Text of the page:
Behind that pop-star-looking face on a few of BT's album covers is the mind of a musical engineer. Maryland's Bryan Wayne Transeu started writing music at an early age and got a shot at Berklee School of Music at 15. He arrived on the trance scene a bit late for his mix of engineering curiosity and classical music background, but he managed to throw a wrench at the scene with 1995's Ima, which included the hit remix of Tori Amos' "Blue Skies."
That notoriety helped BT land a few production credits for Britney Spears and N'Sync, alongside the opportunity to write scores for films—all while continuing to release albums and tinker with what would eventually become that glitchy stutter effect that all the Top 40 kids front these days. His nerdy glee for music and electronics got him running off the deep end with the navel- and star-gazing lullabies of 2006's This Binary Universe, a fine album for background music but not much else.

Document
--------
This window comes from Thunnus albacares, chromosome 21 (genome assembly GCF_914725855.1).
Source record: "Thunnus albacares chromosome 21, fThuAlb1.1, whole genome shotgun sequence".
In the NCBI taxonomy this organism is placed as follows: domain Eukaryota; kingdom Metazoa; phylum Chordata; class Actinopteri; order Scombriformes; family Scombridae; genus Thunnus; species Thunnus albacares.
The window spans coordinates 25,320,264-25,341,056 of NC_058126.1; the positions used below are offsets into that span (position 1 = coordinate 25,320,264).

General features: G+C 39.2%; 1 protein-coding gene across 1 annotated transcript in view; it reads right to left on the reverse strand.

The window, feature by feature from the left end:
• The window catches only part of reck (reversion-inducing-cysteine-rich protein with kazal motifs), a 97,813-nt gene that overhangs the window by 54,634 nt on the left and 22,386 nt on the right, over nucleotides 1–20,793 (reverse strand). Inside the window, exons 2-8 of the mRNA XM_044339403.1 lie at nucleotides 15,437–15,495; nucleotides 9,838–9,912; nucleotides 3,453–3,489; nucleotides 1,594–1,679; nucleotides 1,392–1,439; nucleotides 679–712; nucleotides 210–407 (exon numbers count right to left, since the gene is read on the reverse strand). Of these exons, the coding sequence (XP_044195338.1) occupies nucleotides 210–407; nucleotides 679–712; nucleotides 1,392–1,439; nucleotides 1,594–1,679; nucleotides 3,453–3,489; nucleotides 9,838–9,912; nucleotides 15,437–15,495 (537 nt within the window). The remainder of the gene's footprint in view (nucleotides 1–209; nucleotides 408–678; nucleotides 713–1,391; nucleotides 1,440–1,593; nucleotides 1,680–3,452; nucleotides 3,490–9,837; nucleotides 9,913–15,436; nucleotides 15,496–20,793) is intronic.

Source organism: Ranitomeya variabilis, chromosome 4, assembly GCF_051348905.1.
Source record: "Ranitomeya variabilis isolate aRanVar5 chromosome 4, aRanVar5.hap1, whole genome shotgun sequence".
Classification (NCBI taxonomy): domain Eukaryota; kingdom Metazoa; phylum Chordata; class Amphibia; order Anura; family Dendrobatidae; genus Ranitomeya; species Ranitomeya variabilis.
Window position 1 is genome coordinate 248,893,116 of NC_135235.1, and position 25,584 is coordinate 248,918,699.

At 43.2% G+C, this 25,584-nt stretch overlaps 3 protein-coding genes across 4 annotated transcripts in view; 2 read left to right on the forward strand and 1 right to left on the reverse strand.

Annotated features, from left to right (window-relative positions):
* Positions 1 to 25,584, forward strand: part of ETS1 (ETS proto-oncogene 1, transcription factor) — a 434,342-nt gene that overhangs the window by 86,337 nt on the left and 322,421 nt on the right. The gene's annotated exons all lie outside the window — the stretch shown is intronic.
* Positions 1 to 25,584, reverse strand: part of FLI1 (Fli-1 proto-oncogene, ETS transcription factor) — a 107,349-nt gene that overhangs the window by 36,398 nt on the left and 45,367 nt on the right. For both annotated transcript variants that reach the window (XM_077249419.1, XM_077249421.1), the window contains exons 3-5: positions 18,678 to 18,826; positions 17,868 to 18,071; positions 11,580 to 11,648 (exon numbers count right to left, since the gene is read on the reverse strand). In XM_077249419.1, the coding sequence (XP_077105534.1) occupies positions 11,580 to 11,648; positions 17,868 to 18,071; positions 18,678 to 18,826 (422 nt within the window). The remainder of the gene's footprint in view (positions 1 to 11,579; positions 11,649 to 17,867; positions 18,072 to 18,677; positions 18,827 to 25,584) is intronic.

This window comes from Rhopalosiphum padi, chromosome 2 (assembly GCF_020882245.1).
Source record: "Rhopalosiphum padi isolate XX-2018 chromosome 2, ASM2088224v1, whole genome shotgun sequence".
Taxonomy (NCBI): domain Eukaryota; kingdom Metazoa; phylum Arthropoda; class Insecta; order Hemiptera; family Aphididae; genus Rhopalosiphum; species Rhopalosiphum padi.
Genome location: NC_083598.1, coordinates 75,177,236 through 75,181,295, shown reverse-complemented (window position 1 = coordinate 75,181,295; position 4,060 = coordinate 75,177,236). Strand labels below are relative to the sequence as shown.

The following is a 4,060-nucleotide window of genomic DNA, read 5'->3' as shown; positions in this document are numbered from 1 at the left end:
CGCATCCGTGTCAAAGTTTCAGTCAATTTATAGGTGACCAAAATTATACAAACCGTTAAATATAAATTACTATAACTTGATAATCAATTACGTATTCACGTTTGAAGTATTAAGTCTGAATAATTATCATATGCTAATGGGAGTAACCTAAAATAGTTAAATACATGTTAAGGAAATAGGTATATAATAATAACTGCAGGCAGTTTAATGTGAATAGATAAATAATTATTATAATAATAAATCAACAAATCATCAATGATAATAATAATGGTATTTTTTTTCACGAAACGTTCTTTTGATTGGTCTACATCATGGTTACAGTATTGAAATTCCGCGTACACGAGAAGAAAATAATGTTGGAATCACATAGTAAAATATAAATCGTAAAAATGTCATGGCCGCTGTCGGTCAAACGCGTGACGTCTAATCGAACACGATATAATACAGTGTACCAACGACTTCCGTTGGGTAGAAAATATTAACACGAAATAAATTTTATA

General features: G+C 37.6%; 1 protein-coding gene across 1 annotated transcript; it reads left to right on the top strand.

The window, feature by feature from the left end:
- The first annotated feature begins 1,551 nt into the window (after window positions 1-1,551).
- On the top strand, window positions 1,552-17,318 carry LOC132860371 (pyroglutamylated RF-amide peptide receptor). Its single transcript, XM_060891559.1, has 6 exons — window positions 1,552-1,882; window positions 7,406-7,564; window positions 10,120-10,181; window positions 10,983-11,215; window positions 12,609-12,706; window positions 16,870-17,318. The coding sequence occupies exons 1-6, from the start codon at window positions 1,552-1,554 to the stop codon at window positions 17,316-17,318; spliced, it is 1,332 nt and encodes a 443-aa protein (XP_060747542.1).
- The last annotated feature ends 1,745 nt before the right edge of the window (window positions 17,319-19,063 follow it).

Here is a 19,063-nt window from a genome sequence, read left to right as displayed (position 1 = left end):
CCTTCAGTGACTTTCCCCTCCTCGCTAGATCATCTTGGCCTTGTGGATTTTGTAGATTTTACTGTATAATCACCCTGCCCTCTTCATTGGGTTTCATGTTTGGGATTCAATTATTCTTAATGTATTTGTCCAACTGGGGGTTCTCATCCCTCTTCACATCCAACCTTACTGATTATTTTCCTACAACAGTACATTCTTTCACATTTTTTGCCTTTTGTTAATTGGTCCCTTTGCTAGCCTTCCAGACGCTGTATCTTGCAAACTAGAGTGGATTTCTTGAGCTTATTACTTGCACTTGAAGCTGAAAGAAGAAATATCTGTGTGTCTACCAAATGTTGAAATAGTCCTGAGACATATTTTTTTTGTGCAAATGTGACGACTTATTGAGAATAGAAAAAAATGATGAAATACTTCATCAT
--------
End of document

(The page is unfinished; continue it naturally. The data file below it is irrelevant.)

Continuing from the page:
Thankfully, his latest, These Hopeful Machines, is a return to danceable music with that trailblazer mentality that helped him earn his distinguished place in the scene.
Indie rock band Glint opens.
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